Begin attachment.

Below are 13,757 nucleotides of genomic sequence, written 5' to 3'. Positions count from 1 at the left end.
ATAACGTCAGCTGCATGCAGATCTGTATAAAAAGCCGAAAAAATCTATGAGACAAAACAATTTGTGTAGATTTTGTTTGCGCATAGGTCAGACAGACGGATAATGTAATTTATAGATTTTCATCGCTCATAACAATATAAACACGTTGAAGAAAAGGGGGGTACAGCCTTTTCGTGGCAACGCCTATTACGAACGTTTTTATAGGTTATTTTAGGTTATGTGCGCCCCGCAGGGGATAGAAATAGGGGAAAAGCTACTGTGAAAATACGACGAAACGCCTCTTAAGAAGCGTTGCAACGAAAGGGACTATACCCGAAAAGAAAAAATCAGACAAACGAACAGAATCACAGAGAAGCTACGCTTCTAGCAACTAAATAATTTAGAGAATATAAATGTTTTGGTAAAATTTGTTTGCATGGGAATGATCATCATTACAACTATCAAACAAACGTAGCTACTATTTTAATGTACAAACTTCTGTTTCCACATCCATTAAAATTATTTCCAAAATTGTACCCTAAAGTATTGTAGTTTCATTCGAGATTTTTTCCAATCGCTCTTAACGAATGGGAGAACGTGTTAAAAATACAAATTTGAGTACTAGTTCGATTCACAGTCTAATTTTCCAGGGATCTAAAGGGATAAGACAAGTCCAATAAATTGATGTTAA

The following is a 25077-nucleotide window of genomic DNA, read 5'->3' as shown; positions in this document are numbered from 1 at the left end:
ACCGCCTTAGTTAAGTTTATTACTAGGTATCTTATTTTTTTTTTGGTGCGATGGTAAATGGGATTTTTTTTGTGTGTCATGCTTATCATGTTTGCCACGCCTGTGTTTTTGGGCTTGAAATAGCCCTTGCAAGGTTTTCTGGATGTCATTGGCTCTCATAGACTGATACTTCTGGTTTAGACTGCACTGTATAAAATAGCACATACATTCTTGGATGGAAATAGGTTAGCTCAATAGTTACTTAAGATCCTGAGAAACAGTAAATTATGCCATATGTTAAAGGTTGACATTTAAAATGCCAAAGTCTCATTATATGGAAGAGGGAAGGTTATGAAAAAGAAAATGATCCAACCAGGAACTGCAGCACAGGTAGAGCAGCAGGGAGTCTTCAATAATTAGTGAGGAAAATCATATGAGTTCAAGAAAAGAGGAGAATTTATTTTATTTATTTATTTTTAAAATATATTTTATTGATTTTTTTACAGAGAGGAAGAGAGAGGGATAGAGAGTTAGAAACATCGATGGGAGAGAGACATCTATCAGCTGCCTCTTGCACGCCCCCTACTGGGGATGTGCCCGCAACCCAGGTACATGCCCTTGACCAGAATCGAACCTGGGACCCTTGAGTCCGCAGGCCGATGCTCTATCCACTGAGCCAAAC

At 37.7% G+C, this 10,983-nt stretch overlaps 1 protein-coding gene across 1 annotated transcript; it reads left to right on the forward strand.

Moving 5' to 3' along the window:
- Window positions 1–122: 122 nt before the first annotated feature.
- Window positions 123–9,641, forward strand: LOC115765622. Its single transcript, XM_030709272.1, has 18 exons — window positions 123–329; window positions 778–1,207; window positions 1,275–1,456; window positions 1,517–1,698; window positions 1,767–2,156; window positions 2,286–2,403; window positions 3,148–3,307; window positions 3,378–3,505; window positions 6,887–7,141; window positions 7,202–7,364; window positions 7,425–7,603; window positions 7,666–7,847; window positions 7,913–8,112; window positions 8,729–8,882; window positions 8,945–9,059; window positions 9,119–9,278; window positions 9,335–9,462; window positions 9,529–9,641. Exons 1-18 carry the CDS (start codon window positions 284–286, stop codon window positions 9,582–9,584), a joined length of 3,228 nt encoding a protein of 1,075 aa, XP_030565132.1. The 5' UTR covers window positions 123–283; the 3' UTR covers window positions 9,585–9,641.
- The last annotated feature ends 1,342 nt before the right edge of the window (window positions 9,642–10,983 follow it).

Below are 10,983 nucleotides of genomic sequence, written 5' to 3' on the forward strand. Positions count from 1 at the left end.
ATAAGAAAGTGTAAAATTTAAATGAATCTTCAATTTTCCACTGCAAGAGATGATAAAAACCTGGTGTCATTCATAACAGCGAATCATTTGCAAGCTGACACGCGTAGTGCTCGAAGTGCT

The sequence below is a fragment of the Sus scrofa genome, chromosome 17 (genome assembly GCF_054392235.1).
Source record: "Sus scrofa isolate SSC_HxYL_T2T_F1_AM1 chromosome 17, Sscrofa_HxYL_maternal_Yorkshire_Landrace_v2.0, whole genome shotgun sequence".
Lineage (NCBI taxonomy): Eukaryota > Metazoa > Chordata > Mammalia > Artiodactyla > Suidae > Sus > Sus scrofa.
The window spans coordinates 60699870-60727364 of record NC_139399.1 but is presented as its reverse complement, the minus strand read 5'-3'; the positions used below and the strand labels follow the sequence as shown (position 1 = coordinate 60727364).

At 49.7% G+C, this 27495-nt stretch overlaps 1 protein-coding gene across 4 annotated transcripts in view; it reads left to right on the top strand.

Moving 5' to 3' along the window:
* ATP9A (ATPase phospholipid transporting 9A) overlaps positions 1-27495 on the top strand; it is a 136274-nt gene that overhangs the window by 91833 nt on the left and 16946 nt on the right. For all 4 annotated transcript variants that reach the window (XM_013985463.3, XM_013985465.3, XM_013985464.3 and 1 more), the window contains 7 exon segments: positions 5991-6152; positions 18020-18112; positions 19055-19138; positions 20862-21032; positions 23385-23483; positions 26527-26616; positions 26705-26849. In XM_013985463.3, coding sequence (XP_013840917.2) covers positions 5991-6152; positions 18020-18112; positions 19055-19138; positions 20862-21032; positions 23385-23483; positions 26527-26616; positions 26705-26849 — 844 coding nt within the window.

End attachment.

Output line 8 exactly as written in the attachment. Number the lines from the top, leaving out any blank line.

- Window positions 123–9,641, forward strand: LOC115765622. Its single transcript, XM_030709272.1, has 18 exons — window positions 123–329; window positions 778–1,207; window positions 1,275–1,456; window positions 1,517–1,698; window positions 1,767–2,156; window positions 2,286–2,403; window positions 3,148–3,307; window positions 3,378–3,505; window positions 6,887–7,141; window positions 7,202–7,364; window positions 7,425–7,603; window positions 7,666–7,847; window positions 7,913–8,112; window positions 8,729–8,882; window positions 8,945–9,059; window positions 9,119–9,278; window positions 9,335–9,462; window positions 9,529–9,641. Exons 1-18 carry the CDS (start codon window positions 284–286, stop codon window positions 9,582–9,584), a joined length of 3,228 nt encoding a protein of 1,075 aa, XP_030565132.1. The 5' UTR covers window positions 123–283; the 3' UTR covers window positions 9,585–9,641.